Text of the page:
Flats aren’t fun to get and changing out a tube can be tricky, so we’re going to review the steps to get you started if you’re in need of changing a bike tire. First, some tools you’ll need before you get started are a tire lever, which typically comes in a pack of three, a new tube, and a bike pump. Let’s review the steps. Here’s how to change a bike tire:
Step 1: Remove the Tube With a Tire Lever
Insert the tire lever in between the tire and under the beads of the rim, against a spoke for balance. You may need to place all three tire levers against the rim and the tire to open it enough before you can slide the third lever down the length of the wheel, which will release your tube. Once the bead is released, you can pull the tube out.
Step 2: Use the Pump To Find the Cause
After you have the tube out, you can pump it back up to find out what caused the flat. Usually, you’ll hear a hissing sound and then you can look and see if there is glass or a nail in the tube. This is an important step because it will let you find out if there is anything left in your tire, which will need to be removed before you insert a new tube. Match the valve on the tube up with the valve on the wheel and you’ll see where the placement of the hole in the tube lines up with the tire. From there, you can run your hands along the inside of the tire to find what caused the flat.
Step 3: Insert the New Tube
Match up the valve on your new tube to the wheel and begin tucking the new tube into the tire. Once you’ve got the tube inside, you can begin to tuck the tire into the rim.
Step 4: Pump the Tube To Check Progress
Pump up your new tube for a few seconds and then stop. Run your hands along the tire to see if there are any bulges in the tire. If there are, adjust the tube before beginning to pump again. Once you’ve finished, put your wheel back on.
The Best Bike Tools To Keep Handy
Now that you understand how to change a bike tire, you’re going to need some of the tools mentioned above. And although we didn’t mention all of the tools listed below in our initial step-by-step guide, we’d recommend keeping some of these on hand as well. Flats happen to the best of us, but if you’re prepared, they’re but a momentary annoyance.
Here are a few tools you’ll need to buy so you can properly change a bike tire.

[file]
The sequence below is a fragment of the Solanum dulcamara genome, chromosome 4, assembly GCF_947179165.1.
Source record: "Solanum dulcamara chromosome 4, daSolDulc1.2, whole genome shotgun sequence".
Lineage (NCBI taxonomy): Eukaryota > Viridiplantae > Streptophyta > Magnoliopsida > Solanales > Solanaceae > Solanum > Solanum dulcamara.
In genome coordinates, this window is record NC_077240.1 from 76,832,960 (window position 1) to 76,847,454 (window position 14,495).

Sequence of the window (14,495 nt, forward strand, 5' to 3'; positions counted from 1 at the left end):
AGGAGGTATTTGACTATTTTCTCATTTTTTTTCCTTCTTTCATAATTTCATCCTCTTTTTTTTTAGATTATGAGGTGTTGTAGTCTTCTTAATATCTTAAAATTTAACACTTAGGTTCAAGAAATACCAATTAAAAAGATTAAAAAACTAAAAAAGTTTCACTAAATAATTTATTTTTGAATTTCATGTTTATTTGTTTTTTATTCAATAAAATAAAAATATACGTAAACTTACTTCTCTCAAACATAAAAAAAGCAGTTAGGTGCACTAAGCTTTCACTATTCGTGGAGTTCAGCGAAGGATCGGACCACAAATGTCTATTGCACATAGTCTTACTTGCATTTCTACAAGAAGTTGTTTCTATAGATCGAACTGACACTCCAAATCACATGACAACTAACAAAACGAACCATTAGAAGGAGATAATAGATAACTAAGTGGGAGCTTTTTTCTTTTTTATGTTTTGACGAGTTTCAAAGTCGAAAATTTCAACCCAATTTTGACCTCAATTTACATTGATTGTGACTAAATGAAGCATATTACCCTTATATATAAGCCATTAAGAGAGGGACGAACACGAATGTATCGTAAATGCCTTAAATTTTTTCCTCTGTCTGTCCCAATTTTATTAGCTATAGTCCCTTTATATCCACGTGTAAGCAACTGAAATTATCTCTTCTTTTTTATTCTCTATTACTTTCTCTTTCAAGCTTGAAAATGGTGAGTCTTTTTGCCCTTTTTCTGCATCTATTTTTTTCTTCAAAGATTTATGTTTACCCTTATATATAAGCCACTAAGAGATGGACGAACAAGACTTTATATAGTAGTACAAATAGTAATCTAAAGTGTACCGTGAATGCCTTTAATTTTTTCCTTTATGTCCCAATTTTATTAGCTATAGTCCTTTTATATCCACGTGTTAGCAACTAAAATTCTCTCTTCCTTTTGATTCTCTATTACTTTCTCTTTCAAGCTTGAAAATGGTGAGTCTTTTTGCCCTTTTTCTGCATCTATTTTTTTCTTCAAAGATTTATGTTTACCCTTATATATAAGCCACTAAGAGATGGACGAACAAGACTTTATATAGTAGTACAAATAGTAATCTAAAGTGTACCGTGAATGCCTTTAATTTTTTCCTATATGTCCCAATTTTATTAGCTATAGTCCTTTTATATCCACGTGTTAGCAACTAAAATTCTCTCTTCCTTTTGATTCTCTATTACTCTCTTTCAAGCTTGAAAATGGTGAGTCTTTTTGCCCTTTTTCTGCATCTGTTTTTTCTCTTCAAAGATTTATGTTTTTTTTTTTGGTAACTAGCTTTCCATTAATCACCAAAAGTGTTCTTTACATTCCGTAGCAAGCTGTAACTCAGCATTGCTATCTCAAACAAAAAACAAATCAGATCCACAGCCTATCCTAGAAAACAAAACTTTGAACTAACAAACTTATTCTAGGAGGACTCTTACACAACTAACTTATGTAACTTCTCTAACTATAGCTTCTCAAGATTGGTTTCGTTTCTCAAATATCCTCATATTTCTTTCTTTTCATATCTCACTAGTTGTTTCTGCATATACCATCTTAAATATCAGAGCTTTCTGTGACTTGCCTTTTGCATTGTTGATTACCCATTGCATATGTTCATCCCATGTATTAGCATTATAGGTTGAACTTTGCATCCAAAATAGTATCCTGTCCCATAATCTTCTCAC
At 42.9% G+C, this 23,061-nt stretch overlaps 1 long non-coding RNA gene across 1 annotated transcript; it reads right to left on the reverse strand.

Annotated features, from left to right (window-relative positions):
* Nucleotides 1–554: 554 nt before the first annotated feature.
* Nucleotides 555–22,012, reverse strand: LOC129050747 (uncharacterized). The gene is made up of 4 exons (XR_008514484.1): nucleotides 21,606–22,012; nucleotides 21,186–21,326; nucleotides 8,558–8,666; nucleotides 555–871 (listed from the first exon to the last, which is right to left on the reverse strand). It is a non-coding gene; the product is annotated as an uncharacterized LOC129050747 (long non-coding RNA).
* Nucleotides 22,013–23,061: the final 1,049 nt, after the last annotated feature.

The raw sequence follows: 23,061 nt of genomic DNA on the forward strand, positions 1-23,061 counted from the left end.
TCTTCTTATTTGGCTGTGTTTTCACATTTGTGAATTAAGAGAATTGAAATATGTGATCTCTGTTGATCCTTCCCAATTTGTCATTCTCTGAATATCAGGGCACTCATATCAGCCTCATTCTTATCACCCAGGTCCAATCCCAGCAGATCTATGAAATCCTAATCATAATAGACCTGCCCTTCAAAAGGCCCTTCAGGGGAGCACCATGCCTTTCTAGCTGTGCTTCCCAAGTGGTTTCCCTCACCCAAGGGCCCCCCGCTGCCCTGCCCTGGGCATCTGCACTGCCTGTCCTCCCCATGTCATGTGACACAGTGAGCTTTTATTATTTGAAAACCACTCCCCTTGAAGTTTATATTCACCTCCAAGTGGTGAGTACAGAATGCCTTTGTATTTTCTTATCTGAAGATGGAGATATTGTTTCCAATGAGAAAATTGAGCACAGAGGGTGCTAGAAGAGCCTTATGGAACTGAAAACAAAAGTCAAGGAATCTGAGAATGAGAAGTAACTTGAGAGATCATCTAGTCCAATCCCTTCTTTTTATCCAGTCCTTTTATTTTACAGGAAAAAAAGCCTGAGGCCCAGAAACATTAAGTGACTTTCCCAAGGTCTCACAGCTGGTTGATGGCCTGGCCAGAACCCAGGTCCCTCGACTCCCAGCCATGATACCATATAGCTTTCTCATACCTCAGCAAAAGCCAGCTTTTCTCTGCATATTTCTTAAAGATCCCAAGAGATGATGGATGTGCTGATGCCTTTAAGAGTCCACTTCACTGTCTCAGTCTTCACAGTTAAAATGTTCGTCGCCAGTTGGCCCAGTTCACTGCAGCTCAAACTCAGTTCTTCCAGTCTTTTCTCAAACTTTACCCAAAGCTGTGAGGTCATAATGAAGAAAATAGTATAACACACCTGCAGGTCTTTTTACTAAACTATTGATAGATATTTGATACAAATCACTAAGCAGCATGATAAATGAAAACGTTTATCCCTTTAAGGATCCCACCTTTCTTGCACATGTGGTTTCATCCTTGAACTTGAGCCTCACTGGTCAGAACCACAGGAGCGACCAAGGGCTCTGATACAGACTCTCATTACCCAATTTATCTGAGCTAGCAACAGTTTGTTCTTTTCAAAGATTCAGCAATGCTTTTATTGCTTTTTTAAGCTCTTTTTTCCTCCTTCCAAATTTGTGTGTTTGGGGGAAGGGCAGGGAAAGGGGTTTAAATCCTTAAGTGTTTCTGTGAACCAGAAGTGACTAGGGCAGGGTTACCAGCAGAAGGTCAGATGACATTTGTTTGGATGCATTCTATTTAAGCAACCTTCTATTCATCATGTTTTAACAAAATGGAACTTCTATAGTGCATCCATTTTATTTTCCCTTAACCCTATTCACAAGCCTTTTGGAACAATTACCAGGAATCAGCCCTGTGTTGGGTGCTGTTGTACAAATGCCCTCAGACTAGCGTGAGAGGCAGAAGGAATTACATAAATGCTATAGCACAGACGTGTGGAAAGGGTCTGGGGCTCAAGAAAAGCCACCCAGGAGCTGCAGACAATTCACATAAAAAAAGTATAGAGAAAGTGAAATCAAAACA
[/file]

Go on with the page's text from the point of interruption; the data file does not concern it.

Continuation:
1. Bicycle Tire Levers 3 Pack
This is a pack of three tire levers that snap together for easy transport and storage. Keep these in your flat kit or in your cycling jersey for a quick change of a flat.
2. AR PRO 28 700X20 Tube Pack with Tire Levers
These tubes come in a pack of six for every road cyclist’s tires ranging between 20-26mm wide on 28″ inch tires with a Presta valve. These tubes will absorb extra shock, giving you a pleasant ride over other, less shock-absorbent tubes. There are two tire levers included.
3. CalPalmy Schrader Valve Tubes
Great for cyclists with a Schrader valve, this two-pack of tubes will serve you well out on the road. An excellent tube for tires 26″ inches and 1.75-2.1 inches wide. Shock absorbent and well made, these tubes made by CalPalmy will keep you spinning all day long.
4. Vibrelli Mini Pump and Patch Kit
Having a mini pump on hand while out on the road can be a blessing and while this Vibrelli pump is gorgeous, it’s also extremely functional. It has a Presta and Schrader valve, so you don’t have to worry about who gets the flat. The patch kit comes with a glue-less puncture kit that will help you fix a tube and keep on riding.
5. Roswheel Race Series Saddle Bag
A saddle bag fits directly beneath your bike saddle and can hold all the tools you need to repair a flat on your own. The Roswheel saddle bag is lightweight and stylish, barely detectable underneath your saddle. They come in two sizes, ranging from 0.4 to 0.6 liters of storage space. It is small and streamlined, designed to stay underneath your saddle for maximum placement security so you can ride without worrying about it falling off. This is an excellent saddle bag for any cyclist.
6. Park Tool Patch Kit
This patch kit includes a set of six patches and a tube of adhesive that is a self-vulcanizing fluid, so it will create a strong bond with the tube to prevent further tearing. If you don’t have a spare tube on you, using this adhesive will do the trick until you can get to a bike shop. There is also a small square of sandpaper for cleaning.
7. Bicycle Tire Repair Glue
This pack of five tubes of glue is a great item to have in your flat kit while out on a long ride. If you need to patch a tube quickly, simply keep one of these tubes of glue on hand and then get to work. Don’t forget to sand it down when you’re done.
8. BV Bicycle Pump Schrader and Presta Valve
This two-for-one pump is a great tool to keep in your garage. With both the Schrader and Presta valves, you can pump up any bicycle tire after fixing the flat. Be sure to check the PSI on the outer part of the tire to see how high you need to pump.